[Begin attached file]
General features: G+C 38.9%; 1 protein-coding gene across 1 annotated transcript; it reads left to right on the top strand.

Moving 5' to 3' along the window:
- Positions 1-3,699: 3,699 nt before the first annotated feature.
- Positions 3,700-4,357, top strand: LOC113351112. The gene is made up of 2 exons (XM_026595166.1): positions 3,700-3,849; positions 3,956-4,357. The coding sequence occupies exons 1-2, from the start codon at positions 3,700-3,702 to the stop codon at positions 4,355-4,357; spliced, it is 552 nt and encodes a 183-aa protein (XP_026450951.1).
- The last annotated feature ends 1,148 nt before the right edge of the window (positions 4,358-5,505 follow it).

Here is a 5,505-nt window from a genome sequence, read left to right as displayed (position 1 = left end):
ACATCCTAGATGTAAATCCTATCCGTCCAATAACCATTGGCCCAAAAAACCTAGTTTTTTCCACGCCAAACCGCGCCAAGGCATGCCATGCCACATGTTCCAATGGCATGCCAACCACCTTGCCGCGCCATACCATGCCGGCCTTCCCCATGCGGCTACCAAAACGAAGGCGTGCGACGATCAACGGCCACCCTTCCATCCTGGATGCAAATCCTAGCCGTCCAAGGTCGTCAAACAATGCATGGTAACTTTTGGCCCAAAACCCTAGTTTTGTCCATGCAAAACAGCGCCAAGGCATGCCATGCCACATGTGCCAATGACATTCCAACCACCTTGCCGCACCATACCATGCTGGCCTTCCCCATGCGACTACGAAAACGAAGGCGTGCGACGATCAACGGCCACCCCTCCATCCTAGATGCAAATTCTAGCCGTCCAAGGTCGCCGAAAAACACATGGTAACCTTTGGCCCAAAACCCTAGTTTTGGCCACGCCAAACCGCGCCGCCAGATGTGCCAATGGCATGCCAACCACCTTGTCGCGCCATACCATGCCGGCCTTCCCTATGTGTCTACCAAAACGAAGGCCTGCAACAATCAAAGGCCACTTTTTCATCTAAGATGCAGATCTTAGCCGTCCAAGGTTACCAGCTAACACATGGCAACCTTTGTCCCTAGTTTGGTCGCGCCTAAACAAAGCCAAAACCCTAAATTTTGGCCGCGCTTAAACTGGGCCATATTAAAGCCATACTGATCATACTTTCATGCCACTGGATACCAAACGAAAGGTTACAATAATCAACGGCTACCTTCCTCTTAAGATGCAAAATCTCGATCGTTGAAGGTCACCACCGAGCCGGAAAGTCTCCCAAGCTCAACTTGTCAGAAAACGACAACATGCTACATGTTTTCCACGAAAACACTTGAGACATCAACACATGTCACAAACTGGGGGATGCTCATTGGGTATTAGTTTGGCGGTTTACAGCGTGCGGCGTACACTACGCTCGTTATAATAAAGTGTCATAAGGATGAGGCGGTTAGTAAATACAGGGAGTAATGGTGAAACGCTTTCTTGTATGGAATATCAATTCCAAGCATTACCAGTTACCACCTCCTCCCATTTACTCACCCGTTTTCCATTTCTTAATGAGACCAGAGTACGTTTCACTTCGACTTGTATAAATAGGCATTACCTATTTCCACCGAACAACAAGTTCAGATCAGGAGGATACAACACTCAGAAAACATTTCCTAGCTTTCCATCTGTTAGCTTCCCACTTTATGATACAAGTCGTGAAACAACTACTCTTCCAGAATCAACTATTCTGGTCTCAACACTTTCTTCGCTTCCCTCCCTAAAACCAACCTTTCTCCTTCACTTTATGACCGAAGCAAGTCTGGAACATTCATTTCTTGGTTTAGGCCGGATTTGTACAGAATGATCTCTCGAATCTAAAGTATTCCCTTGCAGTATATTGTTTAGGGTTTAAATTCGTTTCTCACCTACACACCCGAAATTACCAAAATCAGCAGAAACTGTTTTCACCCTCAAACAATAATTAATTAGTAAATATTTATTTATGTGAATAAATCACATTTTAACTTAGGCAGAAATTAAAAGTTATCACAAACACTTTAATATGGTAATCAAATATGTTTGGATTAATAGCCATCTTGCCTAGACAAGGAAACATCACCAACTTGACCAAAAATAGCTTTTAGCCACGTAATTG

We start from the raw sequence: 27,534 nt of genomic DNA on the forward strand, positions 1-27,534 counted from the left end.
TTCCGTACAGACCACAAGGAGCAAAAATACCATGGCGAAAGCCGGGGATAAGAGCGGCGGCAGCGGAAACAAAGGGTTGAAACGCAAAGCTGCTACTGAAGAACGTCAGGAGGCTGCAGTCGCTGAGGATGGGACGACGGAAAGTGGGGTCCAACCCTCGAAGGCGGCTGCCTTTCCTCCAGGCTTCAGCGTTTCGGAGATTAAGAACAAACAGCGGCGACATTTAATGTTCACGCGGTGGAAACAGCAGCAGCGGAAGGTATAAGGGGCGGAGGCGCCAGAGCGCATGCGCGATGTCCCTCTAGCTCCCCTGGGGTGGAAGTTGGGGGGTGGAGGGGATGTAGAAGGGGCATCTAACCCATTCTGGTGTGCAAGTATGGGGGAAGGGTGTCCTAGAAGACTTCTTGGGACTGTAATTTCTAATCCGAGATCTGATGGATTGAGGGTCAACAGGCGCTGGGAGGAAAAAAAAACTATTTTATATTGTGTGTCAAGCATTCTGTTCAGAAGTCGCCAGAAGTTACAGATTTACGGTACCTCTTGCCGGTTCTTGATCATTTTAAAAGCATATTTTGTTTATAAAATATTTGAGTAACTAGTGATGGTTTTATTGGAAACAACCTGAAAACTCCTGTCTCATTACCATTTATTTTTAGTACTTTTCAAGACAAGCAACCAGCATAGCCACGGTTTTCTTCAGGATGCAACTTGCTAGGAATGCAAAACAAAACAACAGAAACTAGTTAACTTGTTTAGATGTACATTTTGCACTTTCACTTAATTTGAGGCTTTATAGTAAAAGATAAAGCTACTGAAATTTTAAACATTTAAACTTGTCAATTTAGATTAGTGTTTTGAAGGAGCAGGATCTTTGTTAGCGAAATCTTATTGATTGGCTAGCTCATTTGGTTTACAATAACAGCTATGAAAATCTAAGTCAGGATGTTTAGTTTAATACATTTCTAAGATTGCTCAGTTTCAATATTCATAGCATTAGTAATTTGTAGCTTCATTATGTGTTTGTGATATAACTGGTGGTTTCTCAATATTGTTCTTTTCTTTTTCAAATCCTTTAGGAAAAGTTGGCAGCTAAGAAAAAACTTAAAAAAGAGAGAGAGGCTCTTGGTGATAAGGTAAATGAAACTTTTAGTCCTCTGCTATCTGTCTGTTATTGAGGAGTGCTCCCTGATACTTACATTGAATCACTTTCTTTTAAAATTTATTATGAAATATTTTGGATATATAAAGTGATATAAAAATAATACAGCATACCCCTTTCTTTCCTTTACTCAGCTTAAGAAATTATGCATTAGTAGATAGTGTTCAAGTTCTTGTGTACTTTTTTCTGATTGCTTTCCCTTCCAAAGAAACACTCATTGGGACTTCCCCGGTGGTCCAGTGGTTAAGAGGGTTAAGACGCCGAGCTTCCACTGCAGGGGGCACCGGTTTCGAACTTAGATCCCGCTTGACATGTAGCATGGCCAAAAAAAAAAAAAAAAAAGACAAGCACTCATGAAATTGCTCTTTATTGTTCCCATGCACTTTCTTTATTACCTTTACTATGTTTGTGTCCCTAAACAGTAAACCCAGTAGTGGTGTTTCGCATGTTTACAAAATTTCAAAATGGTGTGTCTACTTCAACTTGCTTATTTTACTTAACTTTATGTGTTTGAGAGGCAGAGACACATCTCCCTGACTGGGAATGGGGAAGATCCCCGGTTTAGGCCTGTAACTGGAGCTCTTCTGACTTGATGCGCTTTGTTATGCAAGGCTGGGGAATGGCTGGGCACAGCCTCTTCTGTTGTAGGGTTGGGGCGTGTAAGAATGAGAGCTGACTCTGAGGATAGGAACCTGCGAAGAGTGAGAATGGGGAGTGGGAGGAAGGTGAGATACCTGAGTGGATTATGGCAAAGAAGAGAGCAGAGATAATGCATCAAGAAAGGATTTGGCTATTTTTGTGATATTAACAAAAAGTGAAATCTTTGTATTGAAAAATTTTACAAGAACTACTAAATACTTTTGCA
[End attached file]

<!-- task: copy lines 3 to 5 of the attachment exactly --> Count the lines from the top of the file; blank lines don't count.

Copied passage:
- Positions 1-3,699: 3,699 nt before the first annotated feature.
- Positions 3,700-4,357, top strand: LOC113351112. The gene is made up of 2 exons (XM_026595166.1): positions 3,700-3,849; positions 3,956-4,357. The coding sequence occupies exons 1-2, from the start codon at positions 3,700-3,702 to the stop codon at positions 4,355-4,357; spliced, it is 552 nt and encodes a 183-aa protein (XP_026450951.1).
- The last annotated feature ends 1,148 nt before the right edge of the window (positions 4,358-5,505 follow it).